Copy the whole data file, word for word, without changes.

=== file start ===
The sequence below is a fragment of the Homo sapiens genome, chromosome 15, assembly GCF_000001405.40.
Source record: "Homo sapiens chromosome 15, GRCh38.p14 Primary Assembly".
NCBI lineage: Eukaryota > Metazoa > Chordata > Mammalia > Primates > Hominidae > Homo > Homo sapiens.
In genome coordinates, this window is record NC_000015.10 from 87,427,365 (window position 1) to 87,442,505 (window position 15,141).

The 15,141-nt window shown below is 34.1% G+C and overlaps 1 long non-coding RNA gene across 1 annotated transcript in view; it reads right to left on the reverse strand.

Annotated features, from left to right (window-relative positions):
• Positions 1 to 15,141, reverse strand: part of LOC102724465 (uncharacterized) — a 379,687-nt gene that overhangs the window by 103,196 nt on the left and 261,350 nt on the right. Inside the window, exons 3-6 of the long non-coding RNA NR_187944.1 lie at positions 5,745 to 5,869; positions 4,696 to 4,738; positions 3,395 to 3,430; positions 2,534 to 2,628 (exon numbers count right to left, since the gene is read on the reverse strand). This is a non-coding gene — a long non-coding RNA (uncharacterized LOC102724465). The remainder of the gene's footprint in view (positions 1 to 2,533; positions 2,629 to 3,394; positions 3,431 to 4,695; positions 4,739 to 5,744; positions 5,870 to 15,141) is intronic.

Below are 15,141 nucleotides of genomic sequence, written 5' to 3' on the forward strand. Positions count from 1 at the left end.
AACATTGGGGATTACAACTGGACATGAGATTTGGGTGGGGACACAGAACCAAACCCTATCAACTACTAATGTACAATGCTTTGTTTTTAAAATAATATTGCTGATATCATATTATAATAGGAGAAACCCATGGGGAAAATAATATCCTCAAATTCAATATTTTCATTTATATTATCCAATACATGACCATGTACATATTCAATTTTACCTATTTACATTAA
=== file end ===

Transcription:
The sequence below is a fragment of the Homo sapiens genome, chromosome 15, assembly GCF_000001405.40.
Source record: "Homo sapiens chromosome 15, GRCh38.p14 Primary Assembly".
NCBI lineage: Eukaryota > Metazoa > Chordata > Mammalia > Primates > Hominidae > Homo > Homo sapiens.
In genome coordinates, this window is record NC_000015.10 from 87,427,365 (window position 1) to 87,442,505 (window position 15,141).

The 15,141-nt window shown below is 34.1% G+C and overlaps 1 long non-coding RNA gene across 1 annotated transcript in view; it reads right to left on the reverse strand.

Annotated features, from left to right (window-relative positions):
• Positions 1 to 15,141, reverse strand: part of LOC102724465 (uncharacterized) — a 379,687-nt gene that overhangs the window by 103,196 nt on the left and 261,350 nt on the right. Inside the window, exons 3-6 of the long non-coding RNA NR_187944.1 lie at positions 5,745 to 5,869; positions 4,696 to 4,738; positions 3,395 to 3,430; positions 2,534 to 2,628 (exon numbers count right to left, since the gene is read on the reverse strand). This is a non-coding gene — a long non-coding RNA (uncharacterized LOC102724465). The remainder of the gene's footprint in view (positions 1 to 2,533; positions 2,629 to 3,394; positions 3,431 to 4,695; positions 4,739 to 5,744; positions 5,870 to 15,141) is intronic.

Below are 15,141 nucleotides of genomic sequence, written 5' to 3' on the forward strand. Positions count from 1 at the left end.
AACATTGGGGATTACAACTGGACATGAGATTTGGGTGGGGACACAGAACCAAACCCTATCAACTACTAATGTACAATGCTTTGTTTTTAAAATAATATTGCTGATATCATATTATAATAGGAGAAACCCATGGGGAAAATAATATCCTCAAATTCAATATTTTCATTTATATTATCCAATACATGACCATGTACATATTCAATTTTACCTATTTACATTAA